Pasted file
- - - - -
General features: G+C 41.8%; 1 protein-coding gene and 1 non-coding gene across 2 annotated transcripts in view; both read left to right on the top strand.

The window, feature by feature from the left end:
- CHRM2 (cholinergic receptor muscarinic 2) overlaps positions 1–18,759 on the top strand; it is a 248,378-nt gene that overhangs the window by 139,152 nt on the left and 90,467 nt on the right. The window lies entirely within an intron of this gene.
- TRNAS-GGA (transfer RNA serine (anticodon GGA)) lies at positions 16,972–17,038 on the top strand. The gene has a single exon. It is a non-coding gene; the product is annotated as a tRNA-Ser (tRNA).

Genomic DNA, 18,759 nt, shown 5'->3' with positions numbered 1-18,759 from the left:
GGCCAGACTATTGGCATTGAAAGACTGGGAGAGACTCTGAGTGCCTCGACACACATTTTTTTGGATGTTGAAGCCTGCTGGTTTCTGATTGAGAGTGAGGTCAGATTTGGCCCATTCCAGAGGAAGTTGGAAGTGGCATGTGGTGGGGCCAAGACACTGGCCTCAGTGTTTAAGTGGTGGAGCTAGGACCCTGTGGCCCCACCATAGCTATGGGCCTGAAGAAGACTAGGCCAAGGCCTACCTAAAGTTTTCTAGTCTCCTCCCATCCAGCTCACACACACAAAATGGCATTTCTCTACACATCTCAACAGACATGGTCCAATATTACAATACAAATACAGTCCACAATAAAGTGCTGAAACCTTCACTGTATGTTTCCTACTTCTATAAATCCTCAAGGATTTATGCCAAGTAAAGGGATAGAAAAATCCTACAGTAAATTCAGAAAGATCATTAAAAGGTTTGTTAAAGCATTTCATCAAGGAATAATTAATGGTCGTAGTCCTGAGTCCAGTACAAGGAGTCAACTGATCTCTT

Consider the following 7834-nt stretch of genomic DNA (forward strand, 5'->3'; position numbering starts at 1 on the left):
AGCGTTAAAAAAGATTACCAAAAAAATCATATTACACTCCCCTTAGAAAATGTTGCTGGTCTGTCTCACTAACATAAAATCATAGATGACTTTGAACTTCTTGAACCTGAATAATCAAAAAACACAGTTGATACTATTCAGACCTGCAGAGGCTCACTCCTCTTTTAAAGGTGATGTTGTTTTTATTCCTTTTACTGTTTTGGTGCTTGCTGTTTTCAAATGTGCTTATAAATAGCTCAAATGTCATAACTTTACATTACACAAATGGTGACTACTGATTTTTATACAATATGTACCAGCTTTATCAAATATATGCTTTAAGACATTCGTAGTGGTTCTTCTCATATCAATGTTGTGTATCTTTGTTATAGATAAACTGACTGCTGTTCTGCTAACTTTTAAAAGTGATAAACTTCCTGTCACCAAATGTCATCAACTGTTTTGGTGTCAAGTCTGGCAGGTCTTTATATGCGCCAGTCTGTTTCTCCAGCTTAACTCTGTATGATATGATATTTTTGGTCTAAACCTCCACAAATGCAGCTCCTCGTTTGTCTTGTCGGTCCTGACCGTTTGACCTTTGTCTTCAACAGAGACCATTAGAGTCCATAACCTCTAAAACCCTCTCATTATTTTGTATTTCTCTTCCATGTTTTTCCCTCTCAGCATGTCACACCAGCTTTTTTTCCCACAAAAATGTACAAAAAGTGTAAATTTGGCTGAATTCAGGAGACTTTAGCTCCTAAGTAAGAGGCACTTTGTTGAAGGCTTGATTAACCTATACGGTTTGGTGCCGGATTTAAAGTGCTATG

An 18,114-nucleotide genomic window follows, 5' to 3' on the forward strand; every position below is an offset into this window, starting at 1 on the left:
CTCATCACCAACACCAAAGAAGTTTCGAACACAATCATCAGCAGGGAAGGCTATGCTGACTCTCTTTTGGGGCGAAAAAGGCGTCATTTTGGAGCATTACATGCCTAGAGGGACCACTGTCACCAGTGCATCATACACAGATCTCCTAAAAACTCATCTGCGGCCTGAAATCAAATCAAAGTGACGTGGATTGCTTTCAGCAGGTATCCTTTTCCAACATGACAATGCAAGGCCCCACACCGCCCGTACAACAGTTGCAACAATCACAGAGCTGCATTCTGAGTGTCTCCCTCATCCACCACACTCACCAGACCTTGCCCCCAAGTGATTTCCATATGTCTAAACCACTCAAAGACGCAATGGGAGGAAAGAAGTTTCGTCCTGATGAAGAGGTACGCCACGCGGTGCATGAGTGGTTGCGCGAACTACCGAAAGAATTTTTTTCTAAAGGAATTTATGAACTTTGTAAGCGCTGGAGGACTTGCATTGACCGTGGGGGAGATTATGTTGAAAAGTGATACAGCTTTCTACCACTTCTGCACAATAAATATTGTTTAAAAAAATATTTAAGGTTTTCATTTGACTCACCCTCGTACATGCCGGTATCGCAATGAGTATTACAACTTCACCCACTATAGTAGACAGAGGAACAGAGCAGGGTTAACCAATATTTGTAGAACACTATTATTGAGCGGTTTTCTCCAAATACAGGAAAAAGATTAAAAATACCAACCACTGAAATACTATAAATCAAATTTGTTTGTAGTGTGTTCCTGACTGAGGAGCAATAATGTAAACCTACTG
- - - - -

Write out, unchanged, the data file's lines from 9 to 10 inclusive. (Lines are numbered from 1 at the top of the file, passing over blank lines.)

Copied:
An 18,114-nucleotide genomic window follows, 5' to 3' on the forward strand; every position below is an offset into this window, starting at 1 on the left:
CTCATCACCAACACCAAAGAAGTTTCGAACACAATCATCAGCAGGGAAGGCTATGCTGACTCTCTTTTGGGGCGAAAAAGGCGTCATTTTGGAGCATTACATGCCTAGAGGGACCACTGTCACCAGTGCATCATACACAGATCTCCTAAAAACTCATCTGCGGCCTGAAATCAAATCAAAGTGACGTGGATTGCTTTCAGCAGGTATCCTTTTCCAACATGACAATGCAAGGCCCCACACCGCCCGTACAACAGTTGCAACAATCACAGAGCTGCATTCTGAGTGTCTCCCTCATCCACCACACTCACCAGACCTTGCCCCCAAGTGATTTCCATATGTCTAAACCACTCAAAGACGCAATGGGAGGAAAGAAGTTTCGTCCTGATGAAGAGGTACGCCACGCGGTGCATGAGTGGTTGCGCGAACTACCGAAAGAATTTTTTTCTAAAGGAATTTATGAACTTTGTAAGCGCTGGAGGACTTGCATTGACCGTGGGGGAGATTATGTTGAAAAGTGATACAGCTTTCTACCACTTCTGCACAATAAATATTGTTTAAAAAAATATTTAAGGTTTTCATTTGACTCACCCTCGTACATGCCGGTATCGCAATGAGTATTACAACTTCACCCACTATAGTAGACAGAGGAACAGAGCAGGGTTAACCAATATTTGTAGAACACTATTATTGAGCGGTTTTCTCCAAATACAGGAAAAAGATTAAAAATACCAACCACTGAAATACTATAAATCAAATTTGTTTGTAGTGTGTTCCTGACTGAGGAGCAATAATGTAAACCTACTG